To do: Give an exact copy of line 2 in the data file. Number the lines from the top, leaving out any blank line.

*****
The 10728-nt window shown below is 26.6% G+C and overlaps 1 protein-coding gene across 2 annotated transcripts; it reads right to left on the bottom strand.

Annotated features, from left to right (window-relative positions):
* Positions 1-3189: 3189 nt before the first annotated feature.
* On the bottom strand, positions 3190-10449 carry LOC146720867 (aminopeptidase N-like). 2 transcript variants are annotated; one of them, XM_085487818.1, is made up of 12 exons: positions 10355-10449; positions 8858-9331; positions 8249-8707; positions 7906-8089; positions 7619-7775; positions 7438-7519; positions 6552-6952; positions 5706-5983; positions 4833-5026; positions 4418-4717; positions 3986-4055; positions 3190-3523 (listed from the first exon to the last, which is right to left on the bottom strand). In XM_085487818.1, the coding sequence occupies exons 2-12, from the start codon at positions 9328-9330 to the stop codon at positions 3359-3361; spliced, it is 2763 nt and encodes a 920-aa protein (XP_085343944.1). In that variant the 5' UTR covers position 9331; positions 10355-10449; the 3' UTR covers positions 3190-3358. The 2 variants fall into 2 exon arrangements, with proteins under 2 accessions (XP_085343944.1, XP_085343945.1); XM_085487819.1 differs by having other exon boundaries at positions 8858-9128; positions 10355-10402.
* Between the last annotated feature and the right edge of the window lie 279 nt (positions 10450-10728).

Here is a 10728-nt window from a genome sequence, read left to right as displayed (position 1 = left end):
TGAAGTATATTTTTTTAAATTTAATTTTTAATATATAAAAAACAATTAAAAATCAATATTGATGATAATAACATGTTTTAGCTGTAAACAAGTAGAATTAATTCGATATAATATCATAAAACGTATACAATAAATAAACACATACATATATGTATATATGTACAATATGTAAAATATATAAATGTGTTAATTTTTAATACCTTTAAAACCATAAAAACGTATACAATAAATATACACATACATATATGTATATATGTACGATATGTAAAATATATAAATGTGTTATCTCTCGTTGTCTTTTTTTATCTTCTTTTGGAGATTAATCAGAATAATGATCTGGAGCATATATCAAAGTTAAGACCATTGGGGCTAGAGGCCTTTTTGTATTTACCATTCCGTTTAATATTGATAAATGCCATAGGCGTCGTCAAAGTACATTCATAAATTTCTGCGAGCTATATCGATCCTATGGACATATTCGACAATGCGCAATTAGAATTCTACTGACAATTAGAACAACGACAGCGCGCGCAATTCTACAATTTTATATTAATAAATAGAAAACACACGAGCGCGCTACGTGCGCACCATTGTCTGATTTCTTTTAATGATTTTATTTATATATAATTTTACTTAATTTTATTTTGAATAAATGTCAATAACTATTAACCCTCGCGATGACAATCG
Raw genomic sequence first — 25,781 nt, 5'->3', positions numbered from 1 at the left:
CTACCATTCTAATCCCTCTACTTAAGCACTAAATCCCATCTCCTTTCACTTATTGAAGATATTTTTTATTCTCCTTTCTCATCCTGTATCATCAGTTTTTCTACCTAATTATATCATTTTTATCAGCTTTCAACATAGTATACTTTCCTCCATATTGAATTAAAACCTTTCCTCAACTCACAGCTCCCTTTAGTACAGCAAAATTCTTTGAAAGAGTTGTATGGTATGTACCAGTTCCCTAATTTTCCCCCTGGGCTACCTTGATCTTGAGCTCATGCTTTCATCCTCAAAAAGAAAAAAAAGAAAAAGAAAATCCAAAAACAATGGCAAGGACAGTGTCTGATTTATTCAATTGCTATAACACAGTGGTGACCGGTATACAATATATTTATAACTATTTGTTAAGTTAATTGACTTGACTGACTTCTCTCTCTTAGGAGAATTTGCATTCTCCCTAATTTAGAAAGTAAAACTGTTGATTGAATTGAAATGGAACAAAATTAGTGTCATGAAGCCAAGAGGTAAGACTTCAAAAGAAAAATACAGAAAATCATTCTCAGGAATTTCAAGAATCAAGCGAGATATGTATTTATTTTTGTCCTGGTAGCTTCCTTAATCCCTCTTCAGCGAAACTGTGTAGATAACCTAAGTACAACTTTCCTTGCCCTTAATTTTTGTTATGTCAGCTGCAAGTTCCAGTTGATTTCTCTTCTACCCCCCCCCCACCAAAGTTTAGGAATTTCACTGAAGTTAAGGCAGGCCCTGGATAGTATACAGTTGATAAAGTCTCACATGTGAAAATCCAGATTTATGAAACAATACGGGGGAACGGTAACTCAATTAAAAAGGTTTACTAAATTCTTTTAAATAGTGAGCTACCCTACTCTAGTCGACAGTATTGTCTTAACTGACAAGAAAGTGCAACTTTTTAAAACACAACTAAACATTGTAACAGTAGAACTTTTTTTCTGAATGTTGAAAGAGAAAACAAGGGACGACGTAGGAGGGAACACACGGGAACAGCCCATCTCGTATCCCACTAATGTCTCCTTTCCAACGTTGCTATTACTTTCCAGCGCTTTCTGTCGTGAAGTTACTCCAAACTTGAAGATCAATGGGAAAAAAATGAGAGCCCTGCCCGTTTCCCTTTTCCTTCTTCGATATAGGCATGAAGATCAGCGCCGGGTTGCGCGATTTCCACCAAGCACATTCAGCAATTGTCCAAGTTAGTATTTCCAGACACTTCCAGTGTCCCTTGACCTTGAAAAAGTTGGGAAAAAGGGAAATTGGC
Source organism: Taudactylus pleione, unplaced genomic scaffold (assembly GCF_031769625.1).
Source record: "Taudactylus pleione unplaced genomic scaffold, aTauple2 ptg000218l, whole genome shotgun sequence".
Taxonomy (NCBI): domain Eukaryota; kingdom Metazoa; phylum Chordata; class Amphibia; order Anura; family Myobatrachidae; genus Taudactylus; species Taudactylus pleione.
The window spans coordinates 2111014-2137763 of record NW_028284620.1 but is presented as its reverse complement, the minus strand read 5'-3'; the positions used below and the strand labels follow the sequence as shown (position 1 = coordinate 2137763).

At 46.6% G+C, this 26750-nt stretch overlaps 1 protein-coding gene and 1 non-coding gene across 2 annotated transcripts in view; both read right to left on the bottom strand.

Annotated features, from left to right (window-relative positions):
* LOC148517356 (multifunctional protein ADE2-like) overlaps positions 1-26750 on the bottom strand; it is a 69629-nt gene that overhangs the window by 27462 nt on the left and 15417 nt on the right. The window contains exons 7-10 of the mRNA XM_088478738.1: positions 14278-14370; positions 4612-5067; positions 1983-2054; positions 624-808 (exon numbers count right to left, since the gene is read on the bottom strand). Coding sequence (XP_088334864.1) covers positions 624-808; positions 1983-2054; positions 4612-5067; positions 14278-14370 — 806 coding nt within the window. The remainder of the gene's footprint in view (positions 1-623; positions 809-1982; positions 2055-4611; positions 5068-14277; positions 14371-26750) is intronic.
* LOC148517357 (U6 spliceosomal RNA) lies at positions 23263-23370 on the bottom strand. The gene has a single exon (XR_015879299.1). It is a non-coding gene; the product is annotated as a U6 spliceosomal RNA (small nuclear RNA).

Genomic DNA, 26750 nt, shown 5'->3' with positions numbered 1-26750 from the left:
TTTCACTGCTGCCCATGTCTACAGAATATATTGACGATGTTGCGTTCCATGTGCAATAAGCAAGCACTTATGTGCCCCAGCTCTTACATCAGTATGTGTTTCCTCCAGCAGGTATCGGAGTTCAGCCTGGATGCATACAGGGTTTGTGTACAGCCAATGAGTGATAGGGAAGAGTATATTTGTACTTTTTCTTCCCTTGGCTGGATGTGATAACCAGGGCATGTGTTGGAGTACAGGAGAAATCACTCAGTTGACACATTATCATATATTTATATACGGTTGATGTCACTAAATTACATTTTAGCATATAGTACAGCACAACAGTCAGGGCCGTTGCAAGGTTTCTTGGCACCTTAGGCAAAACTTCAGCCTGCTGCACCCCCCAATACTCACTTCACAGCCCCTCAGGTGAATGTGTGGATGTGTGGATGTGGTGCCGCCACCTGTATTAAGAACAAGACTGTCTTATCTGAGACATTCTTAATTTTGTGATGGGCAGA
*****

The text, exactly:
Annotated features, from left to right (window-relative positions):